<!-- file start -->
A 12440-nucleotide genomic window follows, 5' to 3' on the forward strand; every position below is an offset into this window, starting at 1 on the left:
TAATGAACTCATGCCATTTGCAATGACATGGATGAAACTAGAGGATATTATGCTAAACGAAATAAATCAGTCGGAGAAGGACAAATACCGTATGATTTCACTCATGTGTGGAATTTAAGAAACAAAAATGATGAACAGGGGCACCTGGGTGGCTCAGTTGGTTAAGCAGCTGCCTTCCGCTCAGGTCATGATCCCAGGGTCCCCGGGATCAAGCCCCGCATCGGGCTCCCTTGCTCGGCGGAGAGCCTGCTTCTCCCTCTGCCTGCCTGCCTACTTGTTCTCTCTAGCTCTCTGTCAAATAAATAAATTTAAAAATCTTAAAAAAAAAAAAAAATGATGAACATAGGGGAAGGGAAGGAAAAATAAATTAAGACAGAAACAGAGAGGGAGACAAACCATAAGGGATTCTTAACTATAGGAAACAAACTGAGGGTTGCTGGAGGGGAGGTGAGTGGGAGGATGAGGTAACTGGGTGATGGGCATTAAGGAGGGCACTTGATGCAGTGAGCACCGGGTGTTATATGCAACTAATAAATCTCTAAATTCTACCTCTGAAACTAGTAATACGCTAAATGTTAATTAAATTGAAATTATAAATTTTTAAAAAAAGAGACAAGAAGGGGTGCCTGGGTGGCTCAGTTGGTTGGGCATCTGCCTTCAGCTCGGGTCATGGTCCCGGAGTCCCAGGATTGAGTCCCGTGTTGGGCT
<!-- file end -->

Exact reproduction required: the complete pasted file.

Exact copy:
A 12440-nucleotide genomic window follows, 5' to 3' on the forward strand; every position below is an offset into this window, starting at 1 on the left:
TAATGAACTCATGCCATTTGCAATGACATGGATGAAACTAGAGGATATTATGCTAAACGAAATAAATCAGTCGGAGAAGGACAAATACCGTATGATTTCACTCATGTGTGGAATTTAAGAAACAAAAATGATGAACAGGGGCACCTGGGTGGCTCAGTTGGTTAAGCAGCTGCCTTCCGCTCAGGTCATGATCCCAGGGTCCCCGGGATCAAGCCCCGCATCGGGCTCCCTTGCTCGGCGGAGAGCCTGCTTCTCCCTCTGCCTGCCTGCCTACTTGTTCTCTCTAGCTCTCTGTCAAATAAATAAATTTAAAAATCTTAAAAAAAAAAAAAAATGATGAACATAGGGGAAGGGAAGGAAAAATAAATTAAGACAGAAACAGAGAGGGAGACAAACCATAAGGGATTCTTAACTATAGGAAACAAACTGAGGGTTGCTGGAGGGGAGGTGAGTGGGAGGATGAGGTAACTGGGTGATGGGCATTAAGGAGGGCACTTGATGCAGTGAGCACCGGGTGTTATATGCAACTAATAAATCTCTAAATTCTACCTCTGAAACTAGTAATACGCTAAATGTTAATTAAATTGAAATTATAAATTTTTAAAAAAAGAGACAAGAAGGGGTGCCTGGGTGGCTCAGTTGGTTGGGCATCTGCCTTCAGCTCGGGTCATGGTCCCGGAGTCCCAGGATTGAGTCCCGTGTTGGGCT